Leftist guerrillas took over mansions in San Salvador’s elegant western suburbs Wednesday, temporarily trapping scores of Americans, foreign diplomats and rich Salvadorans in a sudden resurgence of urban warfare.
The army surrounded the area with light tanks and ground troops but was held at bay by rebel sniper fire until after dark.
American officials closed the U.S. Embassy and encouraged the 270 dependents of embassy personnel to leave El Salvador on charter flights starting today. At least 30 embassy employees and their children were sleeping at the diplomatic mission Wednesday night to escape fighting near their homes.
The guerrillas burst into the home of an unidentified U.S. Embassy officer in San Benito, a well-to-do suburb of high walls and barbed-wire fences, and torched it before being driven away by troops, U.S. officials said. Two cars were destroyed, and two other houses on the same street were also burned.
Four U.S. Embassy employees trapped for more than 12 hours by fighting in the wealthy Escalon neighborhood were rescued by Salvadoran army and embassy personnel, a source close to the military said.
No American casualties were reported.
The attacks began shortly after midnight when rebels began sweeping into the upper-class western suburbs of Escalon, San Benito and Lomas de San Francisco and the middle-class neighborhoods of Antiguo Cuzcatlan, Ciudad Merliot and La Cima on the southern edge of the city. Combat was reported within blocks of the homes of U.S. Ambassador William Walker, President Alfredo Cristiani and army headquarters.
In Escalon, about 15 guerrillas occupied a two-story hillside house with polished-stone floors and beamed ceilings. They lounged alongside a goldfish-stocked indoor pond and pulled chairs up to a formal dining-room table to talk. Munitions captured from slain soldiers were stacked on the table and by the sliding-glass doors of a tiled patio.
“We’d never seen houses of this type,” said a wide-eyed, 16-year-old guerrilla who gave her name as Delmis. “We don’t have houses this big. Our houses are small.”
Until now, the heaviest fighting in the rebels’ 18-day-old offensive had been in poor barrios on the northeastern flank of San Salvador.
Rebels of the Farabundo Marti National Liberation Front announced the start of what they called the second phase of an offensive that has brought the decade-old civil war to the capital. Now, they said, they were taking the war to the rich.
Combat also closed a mile-long section of the Southern Highway in San Salvador, a major roadway about half a mile from army headquarters. Guards from the army headquarters joined in a six-hour battle to stop the rebels.
Military helicopters flew overhead, and an aircraft rocketed the middle-class neighborhood. Three guerrillas were killed, and a Nissan auto showroom was damaged by rocket-propelled grenades.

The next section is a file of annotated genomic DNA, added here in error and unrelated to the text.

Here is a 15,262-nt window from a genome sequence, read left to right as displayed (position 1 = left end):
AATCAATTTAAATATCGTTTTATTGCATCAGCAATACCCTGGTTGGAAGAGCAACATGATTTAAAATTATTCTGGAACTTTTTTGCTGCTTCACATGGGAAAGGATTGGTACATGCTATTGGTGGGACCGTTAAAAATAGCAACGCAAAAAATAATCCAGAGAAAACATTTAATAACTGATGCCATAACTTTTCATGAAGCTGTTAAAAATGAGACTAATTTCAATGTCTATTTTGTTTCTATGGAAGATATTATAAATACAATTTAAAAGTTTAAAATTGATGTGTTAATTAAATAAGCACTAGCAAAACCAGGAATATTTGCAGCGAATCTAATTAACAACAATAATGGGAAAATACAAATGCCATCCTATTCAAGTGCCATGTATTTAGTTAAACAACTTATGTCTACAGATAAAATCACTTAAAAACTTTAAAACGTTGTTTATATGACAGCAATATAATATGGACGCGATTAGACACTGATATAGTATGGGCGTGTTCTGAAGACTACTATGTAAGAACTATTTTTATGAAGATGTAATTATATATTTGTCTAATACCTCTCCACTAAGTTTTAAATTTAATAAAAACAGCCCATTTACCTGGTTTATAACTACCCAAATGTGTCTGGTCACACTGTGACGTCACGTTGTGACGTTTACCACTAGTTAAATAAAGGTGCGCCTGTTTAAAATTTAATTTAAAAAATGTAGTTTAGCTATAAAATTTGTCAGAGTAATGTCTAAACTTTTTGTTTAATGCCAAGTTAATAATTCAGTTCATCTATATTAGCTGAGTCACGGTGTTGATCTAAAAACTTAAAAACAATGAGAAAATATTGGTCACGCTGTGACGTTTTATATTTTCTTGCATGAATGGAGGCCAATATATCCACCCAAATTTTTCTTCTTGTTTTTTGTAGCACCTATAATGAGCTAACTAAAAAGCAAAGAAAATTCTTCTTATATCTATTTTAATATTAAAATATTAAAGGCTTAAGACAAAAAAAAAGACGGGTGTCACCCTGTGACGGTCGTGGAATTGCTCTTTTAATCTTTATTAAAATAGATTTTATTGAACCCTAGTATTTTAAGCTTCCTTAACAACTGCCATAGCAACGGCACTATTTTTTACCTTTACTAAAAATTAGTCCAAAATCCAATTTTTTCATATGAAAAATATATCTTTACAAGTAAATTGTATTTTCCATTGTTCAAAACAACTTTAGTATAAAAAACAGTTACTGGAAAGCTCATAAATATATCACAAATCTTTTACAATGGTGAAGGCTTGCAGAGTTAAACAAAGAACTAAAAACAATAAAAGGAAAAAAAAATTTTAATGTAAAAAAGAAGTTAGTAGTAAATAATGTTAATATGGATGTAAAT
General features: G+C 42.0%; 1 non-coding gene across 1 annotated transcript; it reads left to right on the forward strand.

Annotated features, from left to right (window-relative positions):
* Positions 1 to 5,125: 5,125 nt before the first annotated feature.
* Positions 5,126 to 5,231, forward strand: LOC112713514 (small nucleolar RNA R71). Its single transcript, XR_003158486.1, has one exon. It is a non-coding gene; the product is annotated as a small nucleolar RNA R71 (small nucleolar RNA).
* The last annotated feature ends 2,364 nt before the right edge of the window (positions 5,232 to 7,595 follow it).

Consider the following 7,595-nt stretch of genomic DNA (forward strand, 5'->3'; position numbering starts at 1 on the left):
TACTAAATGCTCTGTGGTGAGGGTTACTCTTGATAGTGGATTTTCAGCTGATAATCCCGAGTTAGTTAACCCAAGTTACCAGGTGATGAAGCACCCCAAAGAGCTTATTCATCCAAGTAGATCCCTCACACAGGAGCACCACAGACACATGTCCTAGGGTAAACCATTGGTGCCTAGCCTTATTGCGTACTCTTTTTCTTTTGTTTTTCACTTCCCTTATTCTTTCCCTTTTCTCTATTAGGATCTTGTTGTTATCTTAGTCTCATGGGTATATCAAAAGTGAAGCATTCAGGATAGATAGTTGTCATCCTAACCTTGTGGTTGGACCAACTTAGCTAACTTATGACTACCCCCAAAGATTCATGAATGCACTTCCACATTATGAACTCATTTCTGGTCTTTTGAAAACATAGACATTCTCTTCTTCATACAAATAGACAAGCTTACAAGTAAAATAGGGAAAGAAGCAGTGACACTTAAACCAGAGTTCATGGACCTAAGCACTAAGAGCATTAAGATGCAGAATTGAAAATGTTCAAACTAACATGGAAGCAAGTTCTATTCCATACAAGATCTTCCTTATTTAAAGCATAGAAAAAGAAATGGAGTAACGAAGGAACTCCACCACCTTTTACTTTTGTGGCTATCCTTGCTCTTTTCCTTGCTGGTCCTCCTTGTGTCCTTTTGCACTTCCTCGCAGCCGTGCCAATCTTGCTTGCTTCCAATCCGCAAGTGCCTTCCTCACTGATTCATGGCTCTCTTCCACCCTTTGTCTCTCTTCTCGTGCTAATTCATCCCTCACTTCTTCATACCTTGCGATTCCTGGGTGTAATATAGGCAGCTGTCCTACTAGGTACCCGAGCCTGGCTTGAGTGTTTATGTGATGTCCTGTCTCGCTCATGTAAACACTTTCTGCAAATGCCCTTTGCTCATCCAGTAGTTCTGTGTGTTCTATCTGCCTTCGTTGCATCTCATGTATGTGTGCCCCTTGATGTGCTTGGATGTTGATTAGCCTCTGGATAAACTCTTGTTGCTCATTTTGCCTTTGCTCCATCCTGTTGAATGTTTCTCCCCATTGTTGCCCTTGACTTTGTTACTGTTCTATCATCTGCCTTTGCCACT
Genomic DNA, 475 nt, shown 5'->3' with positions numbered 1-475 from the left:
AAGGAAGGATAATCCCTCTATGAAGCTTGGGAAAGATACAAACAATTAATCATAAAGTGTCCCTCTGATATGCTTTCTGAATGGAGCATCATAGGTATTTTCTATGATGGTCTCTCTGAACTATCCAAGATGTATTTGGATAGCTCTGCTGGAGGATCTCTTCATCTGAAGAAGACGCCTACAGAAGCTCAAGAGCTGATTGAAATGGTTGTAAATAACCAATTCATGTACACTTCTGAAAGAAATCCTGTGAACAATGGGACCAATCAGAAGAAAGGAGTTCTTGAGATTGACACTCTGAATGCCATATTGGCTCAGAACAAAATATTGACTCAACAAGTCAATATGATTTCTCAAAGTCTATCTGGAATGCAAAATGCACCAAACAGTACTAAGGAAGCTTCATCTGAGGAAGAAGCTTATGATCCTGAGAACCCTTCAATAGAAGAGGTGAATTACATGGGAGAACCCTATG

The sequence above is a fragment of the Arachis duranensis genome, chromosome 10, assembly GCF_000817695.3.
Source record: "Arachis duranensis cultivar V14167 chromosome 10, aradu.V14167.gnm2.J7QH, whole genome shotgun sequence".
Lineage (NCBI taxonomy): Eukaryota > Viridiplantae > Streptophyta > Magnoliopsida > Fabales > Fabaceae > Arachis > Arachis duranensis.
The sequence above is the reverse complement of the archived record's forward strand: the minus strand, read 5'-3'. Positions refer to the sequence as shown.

In the Escalon neighborhood, where satellite dishes dot the back yards, guerrillas sneaked or fought their way into dozens of expensive homes by dawn. The bodies of nine soldiers were strewn along Mirador Street, the main, tree-lined roadway, and the armored car that carried them had been blown up by artillery.
Rebels had pushed residents’ cars, many with their tires or windows blown out, into the sloping streets to block the approach of troops.
Many of the houses were vacant, their owners having fled abroad. Other homeowners were allowed to leave as the rebels entered, while others simply stayed to wait it out. In at least one home, rebels said, they fought with and eventually overpowered a resident who was armed.
In one case, a 30-year-old rebel said the group entered a house at 2 a.m. by knocking on the door. The maid answered and let them in, he said.
In another house taken by the rebels, a Christmas tree stood untouched next to shattered plate-glass windows. An expensive computer was not damaged, but a “Vote for Arena” button had been tossed into a planter. Arena is the right-wing Nationalist Republican Alliance, which governs El Salvador.
The poor--mostly maids and gardeners--who live in shacks on the edge of the wealthy neighborhoods were evacuated at noon, and the military rocketed the area a few hours later.
By 3 p.m., an elite army battalion began moving up a hill from the Luceiro Discotheque into Escalon to the sound of mortars, bazookas and automatic rifle fire.
In a plaza in front of the discotheque, where Salvadoran armored cars lined up, two men in camouflage uniforms identified themselves to a reporter as the air force and naval attaches of the U.S. Embassy. Both were armed with M-16 automatic rifles, and one wore an American flag around his neck. Although U.S. military advisers are barred from going into situations where they might face combat, military attaches are not governed by the same rules.
An embassy spokesman said the attaches were there “to find out what’s going on.”
Guerrillas who took Escalon said they considered it less likely that the Salvadoran military would bomb the expensive homes than the slums the rebels took earlier. Aerial attacks in the last two weeks were keys to driving the rebels out of slums but at a cost of high civilian casualties. By nightfall Wednesday, Escalon had not been bombed.
“It was time to transfer the war to the area where those who have been waging war on the people live,” Ramiro Vasquez, a guerrilla commander, told reporters in the carport of a house he and other rebels had occupied.
Times staff writers Richard Boudreaux and Marjorie Miller contributed to this story.